The old model of security was simple: Install an anti-virus solution and your only obligations were to keep it patched and the signatures up to date. If a threat was detected on your network, remediation wasn't much more complicated than quarantining data and restoring from a backup.
But as threats have evolved, this isn't how threats are detected at all. Malware can be easily customised to evade all known signatures means and this has significantly hampered traditional end point protection solutions. That means that the role of defenders has changed. IT security used to be able to successfully block an attack, and were less interested in the motives on an attacker -- known malware had known behaviour that was easy to remedy. As far as they were concerned, their job was done.
But now that attacks are lingering within a network, having evaded detection and been allowed to dwell for longer, analysts looking at the endpoint now have new questions to ask, especially since they don't know what is expected behaviour:
- Have I seen this threat before?
- What data has it touched?
- Has it been able to spread to another device on my network?
- Was this device its final target, or just a stepping stone to its goal?
The answers to these questions are not within the domain of the traditional "gate-keeping" endpoint protection tool. For one, modern endpoint protection solutions must look beyond signatures and heuristics. Instead, they should be looking for suspicious activity beyond what is considered normal -- examining files on disk and seeing if they match what's in memory, and recognising when a normal executable deviates from its known behaviour.
However, more than this, as malware becomes more and more of a network issue, end point protection tools need to aid in network analysis. The greatest value an end point protection tool can add to network forensics is being able to report back on what malicious behaviour it has seen and, instead of treating this in isolation, correlate this with the behaviours seen across an entire fleet of devices.
In this fashion, each end point on a network becomes a new hunter for surreptitious activity, instantly giving analysts clues as to what an attacker's end goal is, how far they have progressed in achieving that goal, and a clear plan on how to stop it.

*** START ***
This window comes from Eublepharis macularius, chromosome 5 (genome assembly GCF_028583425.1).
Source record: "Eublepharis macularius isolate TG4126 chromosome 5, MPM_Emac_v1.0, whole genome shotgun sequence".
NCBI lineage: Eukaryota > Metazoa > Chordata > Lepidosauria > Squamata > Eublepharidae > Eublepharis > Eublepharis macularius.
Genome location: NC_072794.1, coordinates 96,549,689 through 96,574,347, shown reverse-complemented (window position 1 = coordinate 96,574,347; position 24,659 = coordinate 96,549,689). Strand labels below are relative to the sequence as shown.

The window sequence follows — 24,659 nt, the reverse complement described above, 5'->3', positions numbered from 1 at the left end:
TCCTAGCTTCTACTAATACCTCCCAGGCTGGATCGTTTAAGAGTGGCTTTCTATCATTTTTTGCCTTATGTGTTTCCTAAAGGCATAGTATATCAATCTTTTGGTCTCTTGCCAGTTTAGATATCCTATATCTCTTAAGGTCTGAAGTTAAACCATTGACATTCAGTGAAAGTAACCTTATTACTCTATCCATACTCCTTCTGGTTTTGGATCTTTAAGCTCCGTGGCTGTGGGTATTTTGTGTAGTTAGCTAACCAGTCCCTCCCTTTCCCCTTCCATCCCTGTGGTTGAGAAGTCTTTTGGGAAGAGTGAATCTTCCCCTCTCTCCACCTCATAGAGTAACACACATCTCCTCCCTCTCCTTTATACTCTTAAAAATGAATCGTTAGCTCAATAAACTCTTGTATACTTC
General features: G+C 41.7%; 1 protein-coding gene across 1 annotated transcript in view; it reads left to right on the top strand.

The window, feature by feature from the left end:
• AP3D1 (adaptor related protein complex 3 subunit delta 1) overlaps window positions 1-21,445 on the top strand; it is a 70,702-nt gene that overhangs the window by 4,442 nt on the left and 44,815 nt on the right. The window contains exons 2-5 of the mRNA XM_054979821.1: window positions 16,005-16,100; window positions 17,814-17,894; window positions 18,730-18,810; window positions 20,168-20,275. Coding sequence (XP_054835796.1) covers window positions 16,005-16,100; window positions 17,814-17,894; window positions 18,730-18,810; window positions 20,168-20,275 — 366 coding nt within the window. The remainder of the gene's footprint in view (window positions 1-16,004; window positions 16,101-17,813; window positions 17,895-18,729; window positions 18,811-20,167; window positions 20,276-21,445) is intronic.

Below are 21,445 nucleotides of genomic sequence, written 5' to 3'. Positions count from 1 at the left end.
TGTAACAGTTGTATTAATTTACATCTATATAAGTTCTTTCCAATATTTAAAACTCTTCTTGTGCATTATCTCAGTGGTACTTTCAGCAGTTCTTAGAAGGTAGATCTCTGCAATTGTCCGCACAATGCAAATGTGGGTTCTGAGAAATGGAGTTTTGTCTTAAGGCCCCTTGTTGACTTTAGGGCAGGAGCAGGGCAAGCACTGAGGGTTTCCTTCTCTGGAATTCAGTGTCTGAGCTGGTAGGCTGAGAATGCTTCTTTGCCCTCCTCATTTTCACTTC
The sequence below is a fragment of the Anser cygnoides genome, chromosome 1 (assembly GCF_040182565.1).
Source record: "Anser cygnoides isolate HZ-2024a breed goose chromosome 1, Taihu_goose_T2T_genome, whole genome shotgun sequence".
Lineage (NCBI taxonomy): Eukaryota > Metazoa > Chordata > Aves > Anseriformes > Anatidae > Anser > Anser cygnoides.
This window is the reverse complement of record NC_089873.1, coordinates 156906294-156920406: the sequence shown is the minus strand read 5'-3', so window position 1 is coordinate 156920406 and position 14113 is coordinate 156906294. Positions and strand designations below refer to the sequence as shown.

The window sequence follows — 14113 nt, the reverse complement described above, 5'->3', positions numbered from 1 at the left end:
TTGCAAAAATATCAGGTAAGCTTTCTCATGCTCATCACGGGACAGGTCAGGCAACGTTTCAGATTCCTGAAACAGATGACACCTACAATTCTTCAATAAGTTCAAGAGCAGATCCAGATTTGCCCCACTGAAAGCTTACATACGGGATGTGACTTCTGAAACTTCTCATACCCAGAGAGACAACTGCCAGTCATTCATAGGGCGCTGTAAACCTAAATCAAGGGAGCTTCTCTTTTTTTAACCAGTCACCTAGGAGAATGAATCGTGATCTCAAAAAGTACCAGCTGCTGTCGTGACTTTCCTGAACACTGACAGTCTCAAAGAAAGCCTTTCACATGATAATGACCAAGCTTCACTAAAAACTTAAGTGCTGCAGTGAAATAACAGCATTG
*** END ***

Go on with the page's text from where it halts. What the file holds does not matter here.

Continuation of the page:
The idea of end points being able to collaboratively distinguish bad behaviour is certainly a step up from traditional anti-malware tools, especially when combined with security analytics, however it presents a unlikely helping hand to one of the more obscure and difficult problems facing the IT security industry today: talent shortage.
The manual analysis of threats and behaviours takes considerable amount of time, and requires skilled analysts -- a luxury few organisations have as we experience a talent shortage, and arguably the reason there is a greater demand for skilled analysts in the first place. While many organisations look at end point protection from a mere protection perspective, the larger picture is that businesses stand to gain more from their analysts if end point tools can provide improved efficiency.
For example, EMC's Critical Incident Response Center employed a modern end point solution that worked together with its security analytics platform. The result was that its Tier 3 to Tier 1 escalations dropped from 98 percent to 4 percent. Likewise, incident response timeframes were brought down from days to minutes. That translates to analysts being able to focus on the highest priority attacks, rather than the day-to-day alerts, such as drive-by malware.
The final issue to remember about end point protection is that there is no such thing as a magic bullet. While it would be a pleasant dream to believe that installing an end point protection tool will be able to catch 100% of all threats at a perimeter, the reality is that no piece of technology is bulletproof, and because of that, a person still needs to be there to understand the "exceptions". Our best hope is one that can assist our analysts and leverage them to the best of their ability.